The war between Israel and Hamas has darkened the horizon for a world economy that is already experiencing weak growth and is an economic “earthquake” that will have challenging repercussions for the Middle East, the IMF officials said Thursday.
“It will be very difficult to improve economically and financially because there are several key questions that we still don’t have answers to,” Jihad Azour, IMF Director of the Middle East and Central Asia department said in a panel discussion at the IMF conference in Morocco.
“The oil prices have already increased by $5 as of the beginning of the week… while other markets did not move much it would be very challenging because of the magnitude, the speed and the unknowns to have a clear reading of the short-term and medium-term, but it is big, it is an earthquake.”
However, while oil prices have risen because of the conflict, they are still low compared to prices in the last few months, according to Azour.
Jolted global markets
The armed conflict, which Israel’s Prime Minister Benjamin Netanyahu called a “war,” has jolted global markets, with oil and gold prices soaring high, a stronger US dollar and a slump in airline stocks.
When the markets opened on Monday, investors reacted quickly, which caused an uptick in the prices of gold and crude oil, which have since levelled down.
Along with several European airlines like Lufthansa and British Airways, several other international carriers’ stocks fell, including those of Delta, United, and American Airlines.
Although costs have now rebounded, the state of travel is still unstable.
Emirates Airlines stated on Wednesday that all flights to Tel Aviv will be suspended until October 20. Similar choices were made this week by other international airlines.
Speaking at the IMF-World Bank annual meetings in Marrakesh, Morocco, IMF Chief Kristalina Georgieva said the International Monetary Fund was “very closely monitoring how the situation evolves” and how it is affecting oil markets.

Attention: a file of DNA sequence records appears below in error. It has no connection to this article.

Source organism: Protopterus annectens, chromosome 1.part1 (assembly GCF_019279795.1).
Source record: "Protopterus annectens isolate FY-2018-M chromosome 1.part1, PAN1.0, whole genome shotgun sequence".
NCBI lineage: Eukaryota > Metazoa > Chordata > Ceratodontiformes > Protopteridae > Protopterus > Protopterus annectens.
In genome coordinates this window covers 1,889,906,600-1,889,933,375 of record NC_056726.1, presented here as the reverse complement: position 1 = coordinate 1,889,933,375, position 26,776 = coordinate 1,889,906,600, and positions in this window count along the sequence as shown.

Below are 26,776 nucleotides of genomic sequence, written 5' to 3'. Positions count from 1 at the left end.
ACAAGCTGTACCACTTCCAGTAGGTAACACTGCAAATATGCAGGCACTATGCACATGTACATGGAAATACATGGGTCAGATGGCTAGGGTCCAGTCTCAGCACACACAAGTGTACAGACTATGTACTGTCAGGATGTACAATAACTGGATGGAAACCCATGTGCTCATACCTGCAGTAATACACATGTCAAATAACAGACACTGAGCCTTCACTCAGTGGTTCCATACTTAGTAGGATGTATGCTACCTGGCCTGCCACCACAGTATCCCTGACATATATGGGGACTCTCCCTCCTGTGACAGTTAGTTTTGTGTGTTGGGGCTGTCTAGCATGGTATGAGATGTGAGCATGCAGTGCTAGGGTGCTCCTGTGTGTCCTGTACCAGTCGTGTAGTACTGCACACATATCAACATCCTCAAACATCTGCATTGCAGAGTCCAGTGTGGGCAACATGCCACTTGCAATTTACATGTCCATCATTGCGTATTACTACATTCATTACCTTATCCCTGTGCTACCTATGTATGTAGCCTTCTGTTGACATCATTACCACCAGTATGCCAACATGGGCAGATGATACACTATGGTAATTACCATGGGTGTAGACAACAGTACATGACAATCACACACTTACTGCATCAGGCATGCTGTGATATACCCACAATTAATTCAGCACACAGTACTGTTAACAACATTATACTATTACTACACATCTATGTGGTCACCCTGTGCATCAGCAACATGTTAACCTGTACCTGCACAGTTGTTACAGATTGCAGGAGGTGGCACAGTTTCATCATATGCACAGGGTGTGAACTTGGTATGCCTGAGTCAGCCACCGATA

Georgieva noted that the IMF´s World Economic Outlook, which was released earlier this week but drafted before the conflict broke out, already showed weak global growth.
“We are experiencing severe shocks that are now becoming the new normal for a world that is weakened by weak growth and economic fragmentation,” she said at a news conference.
She said it was “too early” to assess the impact of the conflict between Israel and Palestinian group Hamas.
But, Georgieva added, “very clearly, this is a new cloud on not the sunniest horizon for the world economy — new cloud, darkening this horizon.”
The IMF has kept its growth forecast a 3.0 percent for this year but lowered it to 2.9% for 2024, warning that the economy is “limping along, not sprinting.”
The weekend attack by Palestinian militant group Hamas on Israel from Gaza has left thousands dead and rattled oil markets amid fears that other nations might intervene and possibly disrupt shipments in the Middle East.
Global oil prices jumped at the start of the conflict but have since eased as there was no immediate disruption to supply flows.
IMF chief economist Pierre-Olivier Gourinchas said Tuesday that IMF research shows that a 10% increase in oil prices could weigh down on global growth by 0.15 percentage points and increase inflation by 0.4 percentage points.
The International Energy Agency said on Thursday the risk of oil supply disruptions due to the war is limited but that it stands ready to intervene in markets if necessary.